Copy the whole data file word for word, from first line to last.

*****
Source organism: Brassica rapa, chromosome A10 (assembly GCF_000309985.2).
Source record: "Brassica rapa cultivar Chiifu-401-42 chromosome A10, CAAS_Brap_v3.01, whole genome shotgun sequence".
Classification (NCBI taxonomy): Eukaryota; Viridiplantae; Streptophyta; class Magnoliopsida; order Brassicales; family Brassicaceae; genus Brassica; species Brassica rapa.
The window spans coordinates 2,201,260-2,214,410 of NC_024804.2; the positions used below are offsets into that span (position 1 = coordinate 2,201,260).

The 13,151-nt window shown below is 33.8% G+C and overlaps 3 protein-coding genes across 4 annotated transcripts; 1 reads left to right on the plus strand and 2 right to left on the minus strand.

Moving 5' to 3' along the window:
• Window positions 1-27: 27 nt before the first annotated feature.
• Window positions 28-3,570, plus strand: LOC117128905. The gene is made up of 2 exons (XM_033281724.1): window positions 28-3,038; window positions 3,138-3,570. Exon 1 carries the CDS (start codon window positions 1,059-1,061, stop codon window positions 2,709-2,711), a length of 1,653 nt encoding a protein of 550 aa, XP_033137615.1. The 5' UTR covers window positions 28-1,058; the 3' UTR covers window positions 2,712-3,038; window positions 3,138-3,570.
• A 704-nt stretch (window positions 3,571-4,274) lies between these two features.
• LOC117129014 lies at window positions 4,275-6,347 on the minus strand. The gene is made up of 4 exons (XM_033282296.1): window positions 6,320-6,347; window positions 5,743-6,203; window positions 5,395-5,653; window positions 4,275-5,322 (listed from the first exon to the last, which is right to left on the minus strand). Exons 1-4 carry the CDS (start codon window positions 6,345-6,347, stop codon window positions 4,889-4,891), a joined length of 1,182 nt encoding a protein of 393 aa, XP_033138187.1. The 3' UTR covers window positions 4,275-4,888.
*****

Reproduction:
Source organism: Brassica rapa, chromosome A10 (assembly GCF_000309985.2).
Source record: "Brassica rapa cultivar Chiifu-401-42 chromosome A10, CAAS_Brap_v3.01, whole genome shotgun sequence".
Classification (NCBI taxonomy): Eukaryota; Viridiplantae; Streptophyta; class Magnoliopsida; order Brassicales; family Brassicaceae; genus Brassica; species Brassica rapa.
The window spans coordinates 2,201,260-2,214,410 of NC_024804.2; the positions used below are offsets into that span (position 1 = coordinate 2,201,260).

The 13,151-nt window shown below is 33.8% G+C and overlaps 3 protein-coding genes across 4 annotated transcripts; 1 reads left to right on the plus strand and 2 right to left on the minus strand.

Moving 5' to 3' along the window:
• Window positions 1-27: 27 nt before the first annotated feature.
• Window positions 28-3,570, plus strand: LOC117128905. The gene is made up of 2 exons (XM_033281724.1): window positions 28-3,038; window positions 3,138-3,570. Exon 1 carries the CDS (start codon window positions 1,059-1,061, stop codon window positions 2,709-2,711), a length of 1,653 nt encoding a protein of 550 aa, XP_033137615.1. The 5' UTR covers window positions 28-1,058; the 3' UTR covers window positions 2,712-3,038; window positions 3,138-3,570.
• A 704-nt stretch (window positions 3,571-4,274) lies between these two features.
• LOC117129014 lies at window positions 4,275-6,347 on the minus strand. The gene is made up of 4 exons (XM_033282296.1): window positions 6,320-6,347; window positions 5,743-6,203; window positions 5,395-5,653; window positions 4,275-5,322 (listed from the first exon to the last, which is right to left on the minus strand). Exons 1-4 carry the CDS (start codon window positions 6,345-6,347, stop codon window positions 4,889-4,891), a joined length of 1,182 nt encoding a protein of 393 aa, XP_033138187.1. The 3' UTR covers window positions 4,275-4,888.